I remember as a kid I used to watch my dad drive and think, that doesn’t look so hard. After all, I was pretty good at driving the bumper cars at the amusement park, and how much different could this be? I also remember the first time my dad let me behind the wheel on a Sunday morning in a deserted shopping mall parking lot and said, “drive”. I suddenly realized that it’s a lot harder than it looks. As we get older we realize that things look a lot different from the outside looking in than when we suddenly find ourselves on the inside. We have all known people who talk a good game, but never seem to achieve success when given the opportunity. As we get older we either gain the humility that affords us the caution to go slowly, take advice and stay focused, or the hubris that affords us nothing but self-centered reactive behavior. Leadership by definition must be proactive not reactive. Yet the so-called GOP leadership of the House and Senate have been playing a game of reactive catchup ever since their term began. They are confronting deep internal conflicts and are having great difficulty developing a coherent and consistent approach to governance. They actually had greater success as the “party of no” than they are having as the party in charge.
I believe that part of the difficulty the GOP is having is the result of an interesting paradox. While we have more opportunity for communication than ever in the history of the world, many choose to communicate at an incredibly narrow bandwidth, receiving and providing only a limited perspective and information. This is particularly true of the GOP. It is interesting that they often accuse the Democrats of listening only to voices “within the beltway”, while they, in fact, have narrowed their sources of information to a very few skewed outlets. Successful leaders seek information from many sources, even from those with whom they disagree, as they seek to develop viable solutions and responses to issues. The fact that the GOP has marked as irrelevant, biased and invalid all information that doesn’t come from their echo chamber, makes their decision-making very difficult. It is for this reason that they often seem out of touch with the prevailing attitudes and opinions of the nation.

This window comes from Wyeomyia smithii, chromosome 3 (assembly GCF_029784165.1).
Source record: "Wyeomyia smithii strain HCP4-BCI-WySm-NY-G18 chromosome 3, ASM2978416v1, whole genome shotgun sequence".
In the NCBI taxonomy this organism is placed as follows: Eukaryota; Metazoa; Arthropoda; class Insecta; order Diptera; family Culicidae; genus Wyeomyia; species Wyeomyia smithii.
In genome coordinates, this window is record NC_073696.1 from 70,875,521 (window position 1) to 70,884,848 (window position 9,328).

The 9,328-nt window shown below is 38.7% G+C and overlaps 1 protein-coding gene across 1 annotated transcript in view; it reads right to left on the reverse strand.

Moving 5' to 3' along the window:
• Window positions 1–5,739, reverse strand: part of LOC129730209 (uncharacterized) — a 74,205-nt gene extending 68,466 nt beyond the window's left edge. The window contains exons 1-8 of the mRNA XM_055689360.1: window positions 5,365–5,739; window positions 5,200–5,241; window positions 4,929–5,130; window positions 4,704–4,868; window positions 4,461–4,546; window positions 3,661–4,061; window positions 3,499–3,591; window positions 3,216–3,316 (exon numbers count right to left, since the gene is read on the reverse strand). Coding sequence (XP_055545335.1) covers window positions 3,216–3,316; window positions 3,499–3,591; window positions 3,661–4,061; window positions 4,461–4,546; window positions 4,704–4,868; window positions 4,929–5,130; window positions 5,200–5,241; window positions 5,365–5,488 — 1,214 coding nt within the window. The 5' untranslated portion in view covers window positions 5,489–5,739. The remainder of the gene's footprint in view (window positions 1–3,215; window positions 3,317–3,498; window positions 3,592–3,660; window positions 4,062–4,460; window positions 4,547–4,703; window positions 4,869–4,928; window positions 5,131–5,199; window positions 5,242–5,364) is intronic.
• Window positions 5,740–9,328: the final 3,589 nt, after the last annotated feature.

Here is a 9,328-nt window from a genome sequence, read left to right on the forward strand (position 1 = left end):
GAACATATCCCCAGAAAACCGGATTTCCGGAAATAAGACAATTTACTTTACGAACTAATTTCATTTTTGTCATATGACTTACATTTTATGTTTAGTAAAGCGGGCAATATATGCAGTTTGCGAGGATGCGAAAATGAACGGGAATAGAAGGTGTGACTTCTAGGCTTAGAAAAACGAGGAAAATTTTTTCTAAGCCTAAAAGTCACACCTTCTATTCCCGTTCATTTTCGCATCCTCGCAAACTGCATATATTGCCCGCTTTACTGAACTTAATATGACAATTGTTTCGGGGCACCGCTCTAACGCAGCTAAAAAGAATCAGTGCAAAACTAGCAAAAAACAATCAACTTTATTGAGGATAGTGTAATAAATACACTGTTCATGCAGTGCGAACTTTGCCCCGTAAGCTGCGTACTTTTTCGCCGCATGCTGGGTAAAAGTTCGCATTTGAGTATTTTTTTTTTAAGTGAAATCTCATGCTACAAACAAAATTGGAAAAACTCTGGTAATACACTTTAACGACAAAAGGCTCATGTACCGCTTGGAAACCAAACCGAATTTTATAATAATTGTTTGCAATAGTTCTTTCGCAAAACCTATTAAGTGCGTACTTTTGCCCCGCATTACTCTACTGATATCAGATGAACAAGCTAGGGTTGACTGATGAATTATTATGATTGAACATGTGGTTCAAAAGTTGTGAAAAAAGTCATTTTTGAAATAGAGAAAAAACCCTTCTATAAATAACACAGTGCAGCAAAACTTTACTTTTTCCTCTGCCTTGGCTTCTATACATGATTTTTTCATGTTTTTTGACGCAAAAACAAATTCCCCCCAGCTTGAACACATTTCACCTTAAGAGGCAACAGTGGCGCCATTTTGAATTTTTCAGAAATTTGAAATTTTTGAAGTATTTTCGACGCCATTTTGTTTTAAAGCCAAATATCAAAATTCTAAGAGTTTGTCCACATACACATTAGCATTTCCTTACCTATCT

An additional impediment to their ability to effectively assume the mantel of leadership is their need to be reactive. They so disdain the President that they spend all of their time reacting to him rather than providing their own solutions. The President, aware of this pattern, has challenged the GOP to lead. He has challenged them to provide their own solutions on immigration, pay equity, marriage equality, gun control, tax reform and a host of other issues confronting the country. Instead, what do they choose to do? Rather than doing the hard work required of leaders, they create tension between the US and one of our closest allies by inviting Netanyahu without the President’s knowledge or agreement, to speak before a joint session of Congress. They have not only failed to lead on the important issues of the day, they have shown themselves to be completely irresponsible in the manner in which they have clumsily inserted themselves into an area usually reserved for the Executive Branch.
While they have often complained about the lack of communication between the President and congressional leadership, it is interesting to note that during this critical period, the two leaders, Mr. Boehner and Mr. McConnell, have not met or spoken to one another in two weeks. Not only are they not receiving unbiased and objective information, they are not even working with one another.
Thus far, the GOP has shown itself to lack the skill, judgement, maturity or humility to lead, let alone govern. They were much better at saying “no” than they are at providing answers and solutions to the problems and issues of the day. I frankly don’t expect it to change as the 2016 circus moves into full campaign mode. The internal conflicts and bizarre opinions will be out there for us all to see. It is clear that neither their last President, not their current leadership, has given us any reason to believe that they are capable of governance. It is harder than it looks.